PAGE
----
Posted May.02, 2013 in Medicare
Many people in the Medicare program may find themselves lost in a maze of paperwork and unanswered questions. On occasion we post helpful information from Medicare’s website. The Medicare website provides a wealth of information to those that need help understanding the many facets of how Medicare works. Below you will find information about how Medicare works with other insurances. Over the next couple of weeks we will share additional information from the Medicare website regarding conditional payments. We hope you find this information beneficial. To find more useful tools from Medicare, click here to visit their site.
If you have Medicare and other health insurance or coverage, each type of coverage is called a “payer.” When there’s more than one payer, “coordination of benefits” rules decide which one pays first. The “primary payer” pays what it owes on your bills first, and then sends the rest to the “secondary payer” to pay. In some cases, there may also be a third payer.
What it means to pay primary/secondary
- The insurance that pays first (primary payer) pays up to the limits of its coverage.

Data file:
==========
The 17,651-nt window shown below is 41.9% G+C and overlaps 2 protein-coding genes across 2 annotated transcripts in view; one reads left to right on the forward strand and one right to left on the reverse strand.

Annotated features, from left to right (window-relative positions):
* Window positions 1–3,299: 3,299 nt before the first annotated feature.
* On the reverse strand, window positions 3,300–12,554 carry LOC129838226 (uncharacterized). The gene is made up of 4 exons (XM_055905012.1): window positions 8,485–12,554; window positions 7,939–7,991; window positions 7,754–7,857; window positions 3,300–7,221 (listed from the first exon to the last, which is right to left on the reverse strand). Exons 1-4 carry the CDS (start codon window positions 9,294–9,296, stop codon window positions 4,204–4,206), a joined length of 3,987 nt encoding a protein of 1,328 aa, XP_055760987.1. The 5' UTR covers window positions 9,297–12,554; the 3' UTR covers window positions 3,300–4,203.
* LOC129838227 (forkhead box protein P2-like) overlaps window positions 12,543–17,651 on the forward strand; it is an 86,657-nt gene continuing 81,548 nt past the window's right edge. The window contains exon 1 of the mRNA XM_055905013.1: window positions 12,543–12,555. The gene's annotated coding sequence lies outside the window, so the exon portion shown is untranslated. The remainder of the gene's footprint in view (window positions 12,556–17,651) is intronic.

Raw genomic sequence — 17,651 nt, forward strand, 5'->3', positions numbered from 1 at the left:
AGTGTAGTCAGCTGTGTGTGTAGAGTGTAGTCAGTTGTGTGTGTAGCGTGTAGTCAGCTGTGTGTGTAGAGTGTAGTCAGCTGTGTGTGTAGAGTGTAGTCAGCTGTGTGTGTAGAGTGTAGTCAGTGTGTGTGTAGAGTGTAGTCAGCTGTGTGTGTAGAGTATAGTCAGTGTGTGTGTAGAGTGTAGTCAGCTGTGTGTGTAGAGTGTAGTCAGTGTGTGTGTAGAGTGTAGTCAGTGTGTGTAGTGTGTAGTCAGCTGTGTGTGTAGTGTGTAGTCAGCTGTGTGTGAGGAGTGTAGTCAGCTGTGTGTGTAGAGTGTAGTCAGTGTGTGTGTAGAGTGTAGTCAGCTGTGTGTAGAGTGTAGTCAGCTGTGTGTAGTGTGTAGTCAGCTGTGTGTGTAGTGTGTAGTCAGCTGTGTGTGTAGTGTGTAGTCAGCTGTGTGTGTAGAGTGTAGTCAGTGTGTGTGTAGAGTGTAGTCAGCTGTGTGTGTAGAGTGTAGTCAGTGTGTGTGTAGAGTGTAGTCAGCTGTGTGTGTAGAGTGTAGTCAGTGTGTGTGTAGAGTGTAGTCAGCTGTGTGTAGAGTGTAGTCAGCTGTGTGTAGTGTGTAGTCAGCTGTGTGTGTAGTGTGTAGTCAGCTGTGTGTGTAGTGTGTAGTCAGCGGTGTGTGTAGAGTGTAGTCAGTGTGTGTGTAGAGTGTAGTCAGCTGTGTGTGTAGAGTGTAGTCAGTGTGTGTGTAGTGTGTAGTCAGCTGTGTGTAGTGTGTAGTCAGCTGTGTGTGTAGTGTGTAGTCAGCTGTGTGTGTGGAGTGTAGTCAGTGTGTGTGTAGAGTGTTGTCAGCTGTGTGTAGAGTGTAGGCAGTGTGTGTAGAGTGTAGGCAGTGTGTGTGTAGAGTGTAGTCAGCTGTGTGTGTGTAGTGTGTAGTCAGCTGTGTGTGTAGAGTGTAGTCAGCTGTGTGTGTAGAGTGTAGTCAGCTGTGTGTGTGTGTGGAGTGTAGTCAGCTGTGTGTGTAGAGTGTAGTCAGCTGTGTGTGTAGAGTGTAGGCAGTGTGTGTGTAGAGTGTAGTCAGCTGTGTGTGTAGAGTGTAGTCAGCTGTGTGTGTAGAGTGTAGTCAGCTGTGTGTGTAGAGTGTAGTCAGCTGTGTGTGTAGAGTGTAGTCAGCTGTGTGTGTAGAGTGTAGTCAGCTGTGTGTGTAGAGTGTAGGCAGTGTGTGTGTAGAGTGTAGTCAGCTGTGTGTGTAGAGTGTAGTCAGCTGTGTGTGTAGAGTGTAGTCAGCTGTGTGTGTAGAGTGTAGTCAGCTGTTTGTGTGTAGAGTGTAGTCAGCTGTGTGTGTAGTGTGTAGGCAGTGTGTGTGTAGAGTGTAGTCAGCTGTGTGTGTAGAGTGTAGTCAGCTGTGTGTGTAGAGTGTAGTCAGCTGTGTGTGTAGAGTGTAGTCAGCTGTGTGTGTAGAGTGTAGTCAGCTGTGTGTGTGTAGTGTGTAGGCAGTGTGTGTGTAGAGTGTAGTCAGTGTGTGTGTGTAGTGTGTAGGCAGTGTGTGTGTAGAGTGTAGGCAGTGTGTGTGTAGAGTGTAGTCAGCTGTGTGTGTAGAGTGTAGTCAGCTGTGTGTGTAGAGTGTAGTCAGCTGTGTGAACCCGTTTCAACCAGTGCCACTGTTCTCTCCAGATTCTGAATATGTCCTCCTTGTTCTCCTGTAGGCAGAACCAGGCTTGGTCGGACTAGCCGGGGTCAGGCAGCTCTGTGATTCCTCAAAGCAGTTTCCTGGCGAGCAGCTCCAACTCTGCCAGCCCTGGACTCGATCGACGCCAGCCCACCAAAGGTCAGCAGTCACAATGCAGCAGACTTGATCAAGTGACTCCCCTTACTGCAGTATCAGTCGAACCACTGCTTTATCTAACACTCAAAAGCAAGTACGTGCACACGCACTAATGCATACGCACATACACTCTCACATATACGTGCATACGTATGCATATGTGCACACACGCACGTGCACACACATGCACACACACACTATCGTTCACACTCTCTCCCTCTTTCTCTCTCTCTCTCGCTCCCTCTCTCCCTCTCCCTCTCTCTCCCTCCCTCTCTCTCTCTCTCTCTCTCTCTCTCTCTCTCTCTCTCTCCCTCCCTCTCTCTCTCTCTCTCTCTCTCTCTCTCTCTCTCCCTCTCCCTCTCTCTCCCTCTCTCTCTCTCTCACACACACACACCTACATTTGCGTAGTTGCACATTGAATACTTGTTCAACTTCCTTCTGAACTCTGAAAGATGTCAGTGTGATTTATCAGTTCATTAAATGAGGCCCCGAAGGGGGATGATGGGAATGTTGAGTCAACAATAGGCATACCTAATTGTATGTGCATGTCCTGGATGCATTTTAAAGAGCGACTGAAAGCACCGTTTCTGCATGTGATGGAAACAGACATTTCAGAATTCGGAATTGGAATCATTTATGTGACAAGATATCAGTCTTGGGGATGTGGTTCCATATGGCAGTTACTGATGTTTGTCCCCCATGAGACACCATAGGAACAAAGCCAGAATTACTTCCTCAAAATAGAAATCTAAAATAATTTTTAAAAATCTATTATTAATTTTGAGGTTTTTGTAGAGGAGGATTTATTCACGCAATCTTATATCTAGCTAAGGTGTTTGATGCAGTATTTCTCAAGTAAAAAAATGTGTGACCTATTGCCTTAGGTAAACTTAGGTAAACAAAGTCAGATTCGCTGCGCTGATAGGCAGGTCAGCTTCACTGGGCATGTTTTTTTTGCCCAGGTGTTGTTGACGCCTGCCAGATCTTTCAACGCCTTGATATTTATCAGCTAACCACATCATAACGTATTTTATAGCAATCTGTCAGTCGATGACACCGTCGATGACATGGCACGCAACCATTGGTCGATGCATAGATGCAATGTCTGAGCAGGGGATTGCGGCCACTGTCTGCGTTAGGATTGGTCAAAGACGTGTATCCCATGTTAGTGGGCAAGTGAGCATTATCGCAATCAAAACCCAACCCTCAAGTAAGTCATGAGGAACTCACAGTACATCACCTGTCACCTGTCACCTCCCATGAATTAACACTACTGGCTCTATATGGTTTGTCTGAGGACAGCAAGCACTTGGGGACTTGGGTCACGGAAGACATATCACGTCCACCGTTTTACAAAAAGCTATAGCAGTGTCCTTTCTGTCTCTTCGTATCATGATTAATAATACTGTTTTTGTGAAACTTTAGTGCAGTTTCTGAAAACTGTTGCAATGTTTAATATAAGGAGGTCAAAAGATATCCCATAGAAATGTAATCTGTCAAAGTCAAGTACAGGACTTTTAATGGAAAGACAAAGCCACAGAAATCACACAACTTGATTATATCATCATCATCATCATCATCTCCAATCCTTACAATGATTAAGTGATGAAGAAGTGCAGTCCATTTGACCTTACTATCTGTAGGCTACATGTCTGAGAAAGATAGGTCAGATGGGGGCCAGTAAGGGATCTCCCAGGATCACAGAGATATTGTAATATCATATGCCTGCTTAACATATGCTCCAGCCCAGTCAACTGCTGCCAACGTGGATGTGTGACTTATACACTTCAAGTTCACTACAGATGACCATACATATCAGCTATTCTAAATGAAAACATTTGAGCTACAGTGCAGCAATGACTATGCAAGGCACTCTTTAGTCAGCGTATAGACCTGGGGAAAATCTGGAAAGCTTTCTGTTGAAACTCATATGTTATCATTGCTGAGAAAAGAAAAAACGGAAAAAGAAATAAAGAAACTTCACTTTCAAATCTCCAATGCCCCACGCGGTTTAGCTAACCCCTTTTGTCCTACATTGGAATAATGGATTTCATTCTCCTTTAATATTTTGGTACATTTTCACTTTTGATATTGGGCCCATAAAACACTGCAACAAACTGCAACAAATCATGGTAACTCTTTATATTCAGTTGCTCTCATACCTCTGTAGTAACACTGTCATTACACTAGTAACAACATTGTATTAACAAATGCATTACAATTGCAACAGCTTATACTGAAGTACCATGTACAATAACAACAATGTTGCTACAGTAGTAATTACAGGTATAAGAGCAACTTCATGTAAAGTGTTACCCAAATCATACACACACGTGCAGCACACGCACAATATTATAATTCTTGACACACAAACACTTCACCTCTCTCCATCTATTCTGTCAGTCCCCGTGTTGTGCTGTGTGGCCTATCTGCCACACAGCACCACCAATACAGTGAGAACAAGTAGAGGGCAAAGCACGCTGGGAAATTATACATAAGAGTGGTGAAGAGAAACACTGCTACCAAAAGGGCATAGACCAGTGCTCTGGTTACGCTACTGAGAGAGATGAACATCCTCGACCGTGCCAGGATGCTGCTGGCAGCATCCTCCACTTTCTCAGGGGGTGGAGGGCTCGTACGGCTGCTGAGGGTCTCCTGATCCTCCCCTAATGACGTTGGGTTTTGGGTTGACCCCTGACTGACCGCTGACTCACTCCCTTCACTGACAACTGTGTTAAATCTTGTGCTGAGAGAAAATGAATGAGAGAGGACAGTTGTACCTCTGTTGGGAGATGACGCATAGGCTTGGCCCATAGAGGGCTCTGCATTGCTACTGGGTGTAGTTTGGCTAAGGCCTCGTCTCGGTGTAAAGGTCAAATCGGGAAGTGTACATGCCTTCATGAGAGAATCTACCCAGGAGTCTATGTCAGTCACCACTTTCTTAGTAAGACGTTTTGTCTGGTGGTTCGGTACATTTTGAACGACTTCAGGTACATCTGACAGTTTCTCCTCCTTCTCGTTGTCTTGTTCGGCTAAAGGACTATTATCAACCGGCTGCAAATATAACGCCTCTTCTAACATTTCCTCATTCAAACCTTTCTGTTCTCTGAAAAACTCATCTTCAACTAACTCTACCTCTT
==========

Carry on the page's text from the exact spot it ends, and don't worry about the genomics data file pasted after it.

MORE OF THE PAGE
- The one that pays second (secondary payer) only pays if there are costs the primary insurer didn’t cover.
- The secondary payer (which may be Medicare) may not pay all the uncovered costs.
- If your employer insurance is the secondary payer, you may need to enroll in Medicare Part B before your insurance will pay.
Paying “first” means paying the whole bill up to the limits of the coverage. It doesn’t always mean the primary payer pays first in time. If the insurance company doesn’t pay the claim promptly (usually within 120 days), your doctor or other provider may bill Medicare. Medicare may make a conditional payment to pay the bill, and then later recover any payments the primary payer should’ve made.
If you have questions about who pays first, or if your insurance changes, call the Medicare Coordination of Benefits Contractor.
Note: Tell your doctor and other health care providers if you have coverage in addition to Medicare. This will help them send your bills to the correct payer to avoid delays.